Ohio DUI Laws

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Ohio DUI laws state that any driver over the age of 21 cannot have a blood-alcohol level of 0.08% or higher. For drivers under the age of 21, the limit is 0.02%.
Each year, over 10,000 people in the US are killed on the road as a result of drunk driving crashes.
Driving while under the influence of drugs or alcohol is a dangerous crime and penalties vary by state. Even a first-time offense can cost drivers up to $10,000 in fines and legal fees—and it will most certainly impact your car insurance rates, too.
The car insurance comparison and broker app Jerry has compiled everything you need to know about DUI laws in Ohio.
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What is a DUI, DWI, or OVI?

A DUI refers to driving under the influence while a DWI means driving while intoxicated or impaired. OVI is a more uncommon term and means operating a vehicle under the influence.
Terminology and associated laws can vary by state. Ohio primarily uses OVI in reference to anyone driving with alcohol, drugs, or a combination of the two in their system.

DUIs in Ohio

In Ohio, it is illegal for drivers ages 21 and older to operate a vehicle with a blood-alcohol level of 0.08% or higher. For drivers under 21, that level is just 0.02%.
Drivers who are noticeably impaired with any blood alcohol level or above a certain threshold for controlled substance concentration can be charged with an OVI per se.
A BAC of 0.17% or higher constitutes an aggravated OVI, which carries more severe penalties.
Every state has an implied consent law stipulating that you consent to be tested if you’re suspected of driving under the influence of alcohol or drugs.
If you’re lawfully arrested for an OVI, you must submit to a urine, blood, or breath test. You do not have a right to consult with a lawyer before completing the test.

Penalties for DUI in Ohio

In Ohio, penalties for an OVI become more severe with each subsequent offense.
First offense
Fine$375 to $1,075
Jail3 days to 6 months
License suspension1 to 3 years
Substance treatmentOptional
Limited license eligibilityAfter 15 days
Second offense
Fine$525 to $1,625
Jail10 days to 6 months
License suspension1 to 7 years
Substance treatmentMandatory after assessment
Limited license eligibilityAfter 45 days
Third offense
Fine$850 to $2,750
Jail30 days to 1 year
License suspension2 to 12 years
Substance treatmentMandatory after assessment
Limited license eligibilityAfter 180 days
Third-time offenders must complete all court-ordered treatment programs and attend community addiction services.

Restricted license

All drivers are eligible to apply for a restricted license, which offers limited driving privileges. An approved restricted license requires use of an ignition interlock device and continuous alcohol monitoring.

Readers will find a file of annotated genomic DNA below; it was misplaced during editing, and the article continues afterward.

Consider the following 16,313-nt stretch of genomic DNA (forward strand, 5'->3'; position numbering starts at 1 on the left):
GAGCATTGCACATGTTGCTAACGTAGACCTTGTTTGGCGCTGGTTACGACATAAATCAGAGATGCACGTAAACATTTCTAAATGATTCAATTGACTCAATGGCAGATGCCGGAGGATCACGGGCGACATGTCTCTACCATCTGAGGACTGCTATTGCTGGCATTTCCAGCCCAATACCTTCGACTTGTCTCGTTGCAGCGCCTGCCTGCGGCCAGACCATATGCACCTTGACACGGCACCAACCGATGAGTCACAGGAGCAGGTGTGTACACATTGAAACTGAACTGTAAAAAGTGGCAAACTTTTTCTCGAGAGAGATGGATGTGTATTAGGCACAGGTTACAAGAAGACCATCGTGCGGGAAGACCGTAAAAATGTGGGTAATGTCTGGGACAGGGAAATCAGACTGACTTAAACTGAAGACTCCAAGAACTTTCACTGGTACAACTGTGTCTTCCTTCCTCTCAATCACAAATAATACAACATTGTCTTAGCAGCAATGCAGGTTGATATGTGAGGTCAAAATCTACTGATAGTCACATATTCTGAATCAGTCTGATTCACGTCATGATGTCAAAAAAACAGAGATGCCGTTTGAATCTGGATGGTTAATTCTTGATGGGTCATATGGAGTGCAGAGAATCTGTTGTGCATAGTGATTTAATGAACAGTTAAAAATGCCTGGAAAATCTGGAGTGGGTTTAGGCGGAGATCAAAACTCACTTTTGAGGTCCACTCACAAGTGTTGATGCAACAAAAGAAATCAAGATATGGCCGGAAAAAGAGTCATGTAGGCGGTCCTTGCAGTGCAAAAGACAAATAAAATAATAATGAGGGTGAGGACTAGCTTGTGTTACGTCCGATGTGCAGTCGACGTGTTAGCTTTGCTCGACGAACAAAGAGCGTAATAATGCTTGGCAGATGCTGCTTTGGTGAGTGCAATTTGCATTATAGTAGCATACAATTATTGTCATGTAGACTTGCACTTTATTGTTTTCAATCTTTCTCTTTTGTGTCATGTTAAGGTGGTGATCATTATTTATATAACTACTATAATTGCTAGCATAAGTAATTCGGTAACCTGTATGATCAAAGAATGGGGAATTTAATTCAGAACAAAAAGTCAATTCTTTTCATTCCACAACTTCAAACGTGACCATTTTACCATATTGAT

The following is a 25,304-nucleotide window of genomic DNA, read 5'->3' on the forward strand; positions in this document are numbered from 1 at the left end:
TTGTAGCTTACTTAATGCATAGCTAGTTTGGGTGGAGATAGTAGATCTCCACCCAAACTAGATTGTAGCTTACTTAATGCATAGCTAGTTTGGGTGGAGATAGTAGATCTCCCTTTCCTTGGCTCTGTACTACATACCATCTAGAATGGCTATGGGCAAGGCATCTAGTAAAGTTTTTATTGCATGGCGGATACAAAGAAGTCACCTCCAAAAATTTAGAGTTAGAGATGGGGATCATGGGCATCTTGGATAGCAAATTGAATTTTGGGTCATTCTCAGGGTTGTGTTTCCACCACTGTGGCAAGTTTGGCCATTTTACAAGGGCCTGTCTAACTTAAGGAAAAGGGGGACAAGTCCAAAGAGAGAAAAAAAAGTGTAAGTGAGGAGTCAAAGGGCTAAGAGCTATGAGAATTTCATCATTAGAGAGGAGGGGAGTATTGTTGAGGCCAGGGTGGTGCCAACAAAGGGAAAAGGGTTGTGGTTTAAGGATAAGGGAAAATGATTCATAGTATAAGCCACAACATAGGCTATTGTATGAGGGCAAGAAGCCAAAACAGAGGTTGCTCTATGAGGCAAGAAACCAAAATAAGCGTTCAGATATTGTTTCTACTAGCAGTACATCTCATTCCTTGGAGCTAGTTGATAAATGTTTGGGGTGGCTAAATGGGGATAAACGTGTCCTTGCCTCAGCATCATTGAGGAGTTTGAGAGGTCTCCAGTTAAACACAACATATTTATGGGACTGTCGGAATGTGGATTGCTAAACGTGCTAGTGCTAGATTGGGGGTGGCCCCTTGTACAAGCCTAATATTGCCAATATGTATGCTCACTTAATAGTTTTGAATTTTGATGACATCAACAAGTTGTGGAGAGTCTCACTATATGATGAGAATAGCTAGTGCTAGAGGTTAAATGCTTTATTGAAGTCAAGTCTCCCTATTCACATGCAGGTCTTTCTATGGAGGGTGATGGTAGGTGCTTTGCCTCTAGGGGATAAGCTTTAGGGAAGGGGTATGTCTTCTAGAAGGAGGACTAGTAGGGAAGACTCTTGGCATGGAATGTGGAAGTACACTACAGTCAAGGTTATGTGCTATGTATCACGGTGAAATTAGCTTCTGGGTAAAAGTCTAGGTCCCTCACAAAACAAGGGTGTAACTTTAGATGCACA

The conviction will outline the time you must wait before becoming eligible for a restricted license.
Key Takeaway Penalties for an OVI in Ohio are usually more severe if you had a high blood-alcohol concentration or if you’ve had previous offenses.
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Does a DUI impact car insurance in Ohio?

Yes, insurance companies take OVIs very seriously and you’ll be classified as a high-risk driver.
With an OVI on your record, you can reasonably expect that insurance carriers will charge you significantly higher rates or refuse to insure you entirely. That’s where Jerry can help. Jerry quickly gathers your info and presents you with quotes from dozens of top providers so that you don’t have to spend time reaching out to each company one by one.
Your insurance company will also be required to fill out an SR-22 to prove you have the state-mandated minimum insurance coverage.

Other effects of a DUI

Beyond the conviction penalties and higher insurance rates, OVIs can have some other lasting impacts on your life.
License revocation: After an OVI, you run the risk of having your license revoked if you’re charged with other serious offenses.
Ignition interlock device: All states have some type of ignition interlock program requiring drivers convicted of an OVI to install an interlock device in their vehicle to disable the engine if alcohol is detected on their breath.
Background checks: Your OVI will show up on a background check indefinitely, which can cause issues for future employment endeavors.

How to find cheap insurance after a DUI

Finding affordable insurance after an OVI conviction can be difficult on your own. No matter what your record looks like, Jerry can help. Once you choose a policy, Jerry will handle the phone calls, paperwork, and renewals for your top pick so that you don’t have to.
When your policy is up for renewal, Jerry is still on the job and will send you new quotes so you’re always paying the best price.
“I have a really bad record, so all of my previous insurance quotes were pretty high. I started using Jerry and the fantastic app saved me $130 a month on my insurance.” —Jett A.
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